Thursday, January 27, 2011

The Daubert "Expert Testimony" Rule: Coming to Wisconsin

By Judge John DiMotto
By the passage of Senate Bill 1 during the recent 2011 Special Legislative Session called for the purpose of addressing tort reform, Wisconsin is poised to join the federal courts and the majority of states by adopting the Daubert "reliability" Rule for the admission of expert testimony. No longer will Wisconsin rely on the Walstad "relevancy" rule, rather Wisconsin judges will now take a more active "gatekeeper" role in the first instance. Does this mean that seismic changes are on the horizon or will the change be subtle at best? To answer this question requires a brief look at the differences between the Walstad "relevancy" rule and the Daubert "reliability" rule.
But first, a little history.
In Frye v. U.S., 293 F.2d 1013 (D.C. CA 1923), the D.C. Court of Appeals adopted the Frye test or "general acceptance." Under this test, expert opinion based on a scientific technique is inadmissible unless the technique is generally accepted as reliable in the relevant scientific community.
In Watson v. State, 64 Wis.2d 264 (1974), the Wisconsin Supreme Court rejected an argument by defense counsel that the "general acceptance" standard of Frye governs the admissibility of expert opinion in Wisconsin. The Court cited to McCormick, Evidence, which is critical of the Frye rule, and stated that in Wisconsin, we follow the wide-open rule of cross-examination to test credibility.
In State v. Walstad, 119 Wis.2d 483 (1984), the Wisconsin Supreme Court reiterated that the Frye test is foreign to the Wisconsin Rules of Evidence section 904.02 which sets forth that all relevant evidence [evidence having a tendency to make the existence of any fact that is of consequence to the determination of the action more probable or less probable than it would be without the evidence] is admissible. Thus, for over 47 years, Wisconsin has opted to use a "relevancy" standard with respect to the admission of expert testimony.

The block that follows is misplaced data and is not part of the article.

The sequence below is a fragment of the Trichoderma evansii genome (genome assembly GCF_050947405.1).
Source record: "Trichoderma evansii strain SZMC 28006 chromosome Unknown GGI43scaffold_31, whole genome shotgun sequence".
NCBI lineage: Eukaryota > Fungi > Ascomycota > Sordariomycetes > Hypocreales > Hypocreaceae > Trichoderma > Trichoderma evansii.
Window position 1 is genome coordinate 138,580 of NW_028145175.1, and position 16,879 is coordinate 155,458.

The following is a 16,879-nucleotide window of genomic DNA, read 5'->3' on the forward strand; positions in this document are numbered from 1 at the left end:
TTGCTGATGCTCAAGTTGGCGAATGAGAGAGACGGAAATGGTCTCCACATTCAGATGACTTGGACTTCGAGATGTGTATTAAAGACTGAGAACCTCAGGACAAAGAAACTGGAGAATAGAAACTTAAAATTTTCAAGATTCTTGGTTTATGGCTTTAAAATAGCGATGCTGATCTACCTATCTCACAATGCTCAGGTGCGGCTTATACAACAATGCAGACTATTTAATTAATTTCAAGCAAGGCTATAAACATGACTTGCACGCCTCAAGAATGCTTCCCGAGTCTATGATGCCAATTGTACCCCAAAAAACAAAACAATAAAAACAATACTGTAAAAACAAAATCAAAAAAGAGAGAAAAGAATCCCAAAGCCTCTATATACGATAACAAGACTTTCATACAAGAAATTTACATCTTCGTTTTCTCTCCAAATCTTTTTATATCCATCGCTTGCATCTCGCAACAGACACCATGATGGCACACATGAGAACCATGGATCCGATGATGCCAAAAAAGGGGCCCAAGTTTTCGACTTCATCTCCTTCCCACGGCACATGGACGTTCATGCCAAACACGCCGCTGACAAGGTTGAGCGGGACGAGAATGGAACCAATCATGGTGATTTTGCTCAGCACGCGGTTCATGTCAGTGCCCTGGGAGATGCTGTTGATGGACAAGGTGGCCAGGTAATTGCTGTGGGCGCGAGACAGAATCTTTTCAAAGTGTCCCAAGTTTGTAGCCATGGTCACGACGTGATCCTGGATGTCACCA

In Daubert v. Merrell Dow Pharmaceuticals, Inc., 509 U.S. 579 (1993), the United States Supreme Court addressed the viability of the Frye test. In Daubert, SCOTUS stated that the Frye "general acceptance" test was superseded by the adoption of the Federal Rules of Evidence and held that nothing in rule 702 establishes "general acceptance" as an absolute prerequisite to admissibility nor did it incorporate the "general acceptance" standard. SCOTUS held that before admitting expert testimony the trial judge must decide under Rule 104(a) whether the expert is purporting to testify as to scientific knowledge that will assist the trier of fact to understand or determine a fact in issue and that this entails a preliminary assessment of whether the reasoning or methodology underlying the testimony is scientifically valid and of whether it can properly be applied to the facts in issues. SCOTUS further set forth factors to consider in making the determination. SCOTUS made it clear that this is a flexible inquiry and that this rule will not create a "free for all" and that vigorous cross examination, presentation of contrary evidence and careful instructions on burden of proof are traditional and appropriate means of attacking shaky but admissible evidence. (In Kumho Tire Co. v. Carmichael, 526 U.S. 137 (1999), SCOTUS made it clear that the Daubert "reliability" Rule applies to all expert testimony, not just scientific expert testimony.)
In State v. Peters, 192 Wis.2d 674 (Ct. App. 1995), the Wisconsin Court of Appeals considered whether the Daubert "reliability" Rule affected the Walstad "relevancy" Rule and held that it did not. The Court did stat that while Wisconsin confines itself to determination of relevancy, that Wisconsin trial judges do serve a limited and indirect "gatekeeping" role, albeit, oblique. The court stated that scientific evidence can be rejected, though relevant, if it is superfluous, a waste of time, other 904.03 reasons, the jury does not need it, evidence is inherently improbable, or the area is not suitable for expert opinion [ie. public policy reasons such as polygraph tests]. The Court further stated that this list is not an exhaustive inventory of grounds to refuse to admit relevant evidence and indicated that although Wisconsin trial judges do not evaluate the reliability of scientific evidence, they may restrict it through a limited gatekeeping function.
Today, by virtue of the amendments to 907.02 and 907.03, the Walstad "relevancy" Rule has been superseded by the Daubert "reliability" Rule (as amended by changes in 2000).
As a result, Wisconsin trial judges now must be "gatekeepers" as to all expert testimony as to both relevancy and reliability. Absent a stipulation, Wisconsin trial judges should conduct a 901.04 hearing outside the presence of the jury to determine whether expert testimony will or will not be admitted. In that hearing the trial judge will be guided by Daubert factors and others from cases subsequent to Daubert.
The Committee Note on Rules - 2000 Amendment discusses the fact that Daubert sets forth a non-exclusive "checklist" for trial courts to use in assessing reliability of expert testimony and further discusses that other courts have added to the checklist. The checklist discussion in the Committee Notes includes:
1) Whether the expert's technique or theory has been tested.